Abdominal wall masses in adults can be divided into five general causative categories: neoplastic, inflammatory/infective, traumatic, iatrogenic and congenital [4]. In this case, although the biopsy shows fibroadipose tissue, we were still concerned that the mass could be a sarcoma or other malignancy. Patient’s associated pain was probably caused by the compression of surrounding neural structures [4]. A mass of fibroadipose tissue many years following a ventral hernia repair has not been well documented in literature. Our literature review identified case reports discussing the following less common complications of hernia repair: persistent posterior seroma [2] and mesh erosion from a displaced mesh causing small bowel obstruction [3]. However, we could not find any case reports on growing and hemorrhaging masses of fibroadipose tissue in the abdominal wall at the location of a previous hernia repair site. Pathologic examination of these masses is important to differentiate a benign fibroadipose tissue from other neoplasms, such as sarcoma, which can present similarly clinically and on radiographic imaging. Recent studies have highlighted that experienced examiners are able to achieve high diagnostic accuracy in distinguishing between lipomas and atypical lipomatous tumor/well-differentiated liposarcomas on the basis of MRI characteristics, particularly considering size, margins, homogeneity of the signal and the presence of septa or nodules [5]. Close follow-up of this patient with an appropriate imaging modality will be beneficial because there is a lack of understanding on the origin of the mass. Patient underwent multiple diagnostic workups (i.e., CT images, CT-guided biopsy, and MRI) and a procedure to excise the mass. Histopathology confirmed the diagnosis of benign fibroadipose tissue. Despite all the clinical and histopathological investigations the patient underwent, we were not able to find an etiology of this growing abdominal wall mass. Following up on literature similar to this case in the future will allow us to understand the link between an abdominal wall mass and the history of herniorrhaphy. We present this case in an effort to demonstrate an unusual complication of a VHR.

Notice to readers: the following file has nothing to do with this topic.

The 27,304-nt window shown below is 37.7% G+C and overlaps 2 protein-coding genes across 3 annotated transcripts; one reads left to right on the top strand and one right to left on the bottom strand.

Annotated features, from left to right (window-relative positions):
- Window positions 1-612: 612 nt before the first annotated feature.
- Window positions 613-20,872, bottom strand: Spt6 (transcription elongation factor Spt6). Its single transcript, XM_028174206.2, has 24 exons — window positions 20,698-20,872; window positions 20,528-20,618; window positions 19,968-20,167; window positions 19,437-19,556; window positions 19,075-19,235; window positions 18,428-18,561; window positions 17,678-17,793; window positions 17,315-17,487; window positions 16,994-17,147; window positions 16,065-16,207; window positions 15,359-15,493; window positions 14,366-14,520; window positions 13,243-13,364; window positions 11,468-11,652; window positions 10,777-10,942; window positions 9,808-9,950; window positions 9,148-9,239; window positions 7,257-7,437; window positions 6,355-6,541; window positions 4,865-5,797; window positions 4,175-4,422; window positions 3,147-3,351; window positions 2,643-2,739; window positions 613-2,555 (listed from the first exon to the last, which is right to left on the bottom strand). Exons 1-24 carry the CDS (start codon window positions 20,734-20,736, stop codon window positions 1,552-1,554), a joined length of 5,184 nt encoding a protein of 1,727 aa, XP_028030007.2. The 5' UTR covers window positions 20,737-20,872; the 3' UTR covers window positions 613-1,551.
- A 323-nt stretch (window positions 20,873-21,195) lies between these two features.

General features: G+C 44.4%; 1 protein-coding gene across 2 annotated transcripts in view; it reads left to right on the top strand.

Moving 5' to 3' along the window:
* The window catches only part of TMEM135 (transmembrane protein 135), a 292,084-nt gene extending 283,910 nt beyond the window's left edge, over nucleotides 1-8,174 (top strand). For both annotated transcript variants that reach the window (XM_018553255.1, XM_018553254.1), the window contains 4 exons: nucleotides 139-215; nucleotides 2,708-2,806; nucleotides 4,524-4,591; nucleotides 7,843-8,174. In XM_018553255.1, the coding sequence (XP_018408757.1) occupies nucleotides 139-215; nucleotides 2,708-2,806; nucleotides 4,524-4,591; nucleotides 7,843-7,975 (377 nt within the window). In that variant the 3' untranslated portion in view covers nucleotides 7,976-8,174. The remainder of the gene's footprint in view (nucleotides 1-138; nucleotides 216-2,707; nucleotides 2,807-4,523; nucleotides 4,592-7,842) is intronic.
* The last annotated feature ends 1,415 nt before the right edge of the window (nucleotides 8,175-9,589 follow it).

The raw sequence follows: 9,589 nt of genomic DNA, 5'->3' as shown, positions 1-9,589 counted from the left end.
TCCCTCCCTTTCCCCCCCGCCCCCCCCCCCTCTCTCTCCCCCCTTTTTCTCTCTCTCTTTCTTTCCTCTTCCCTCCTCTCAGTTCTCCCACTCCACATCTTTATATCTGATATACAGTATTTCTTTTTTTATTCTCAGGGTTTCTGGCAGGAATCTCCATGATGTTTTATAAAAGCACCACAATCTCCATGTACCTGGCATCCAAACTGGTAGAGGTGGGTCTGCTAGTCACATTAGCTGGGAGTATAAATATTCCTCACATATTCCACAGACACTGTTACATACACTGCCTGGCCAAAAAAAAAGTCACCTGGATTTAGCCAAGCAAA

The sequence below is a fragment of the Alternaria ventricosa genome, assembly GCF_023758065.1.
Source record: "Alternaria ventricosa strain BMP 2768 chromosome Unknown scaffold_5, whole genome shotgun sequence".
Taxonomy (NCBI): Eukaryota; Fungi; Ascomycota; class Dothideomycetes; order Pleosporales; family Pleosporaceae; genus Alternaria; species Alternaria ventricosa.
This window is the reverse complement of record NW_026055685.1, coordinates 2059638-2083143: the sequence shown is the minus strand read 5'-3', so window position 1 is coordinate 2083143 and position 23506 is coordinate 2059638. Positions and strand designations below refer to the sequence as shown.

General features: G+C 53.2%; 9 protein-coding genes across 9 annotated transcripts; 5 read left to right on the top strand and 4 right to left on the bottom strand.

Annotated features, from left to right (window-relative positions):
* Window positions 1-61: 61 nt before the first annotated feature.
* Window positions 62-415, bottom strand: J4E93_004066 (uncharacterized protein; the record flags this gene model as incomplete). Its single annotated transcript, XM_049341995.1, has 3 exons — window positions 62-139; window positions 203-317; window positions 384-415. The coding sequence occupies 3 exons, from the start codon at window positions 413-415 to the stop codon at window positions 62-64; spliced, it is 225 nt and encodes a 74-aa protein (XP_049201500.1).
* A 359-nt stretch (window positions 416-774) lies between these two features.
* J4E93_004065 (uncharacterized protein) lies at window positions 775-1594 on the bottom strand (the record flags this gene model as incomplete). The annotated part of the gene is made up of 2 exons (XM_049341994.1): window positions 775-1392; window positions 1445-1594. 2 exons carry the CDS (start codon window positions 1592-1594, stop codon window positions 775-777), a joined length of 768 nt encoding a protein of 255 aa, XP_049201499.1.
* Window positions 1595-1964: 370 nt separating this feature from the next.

Conflict of Interest

There is no conflict of interest in this project.


References▴Top 
  1. Kokotovic D, Bisgaard T, Helgstrand F. Long-term recurrence and complications associated with elective incisional hernia repair. JAMA. 2016;316(15):1575-1582.
    doi pubmed
  2. Xue TM, Tao LD, Zhang J, Zhang PJ. Mesh erosion causes small bowel obstruction: a rare complication of laparoscopic inguinal hernia repair: case description and review of literature. Hepatogastroenterology. 2015;62(137):55-58.
    pubmed
  3. Watson HI, Saunders AJ. Fibrolipomas masquerading as abdominal hernias. BMJ Case Rep. 2013.
    doi
  4. Stirler VMA, de Haas RJ, Raymakers J, Rakic S. Persistent posterior seroma after laparoscopic repair of ventral abdominal wall hernias with expanded polytetrafluoroethylene mesh: prevalence, independent predictors and detached tacks : Retrospective review. Hernia. 2018;22(2):285-291.
    doi pubmed
  5. Coran A, Ortolan P, Attar S, Alberioli E, Perissinotto E, Tosi AL, Montesco MC, et al. Magnetic resonance imaging assessment of lipomatous soft-tissue tumors. In Vivo. 2017;31(3):387-395.
    doi pubmed


This article is distributed under the terms of the Creative Commons Attribution Non-Commercial 4.0 International License, which permits unrestricted non-commercial use, distribution, and reproduction in any medium, provided the original work is properly cited.


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Journal of Current Surgery, quarterly, ISSN 1927-1298 (print), 1927-1301 (online), published by Elmer Press Inc.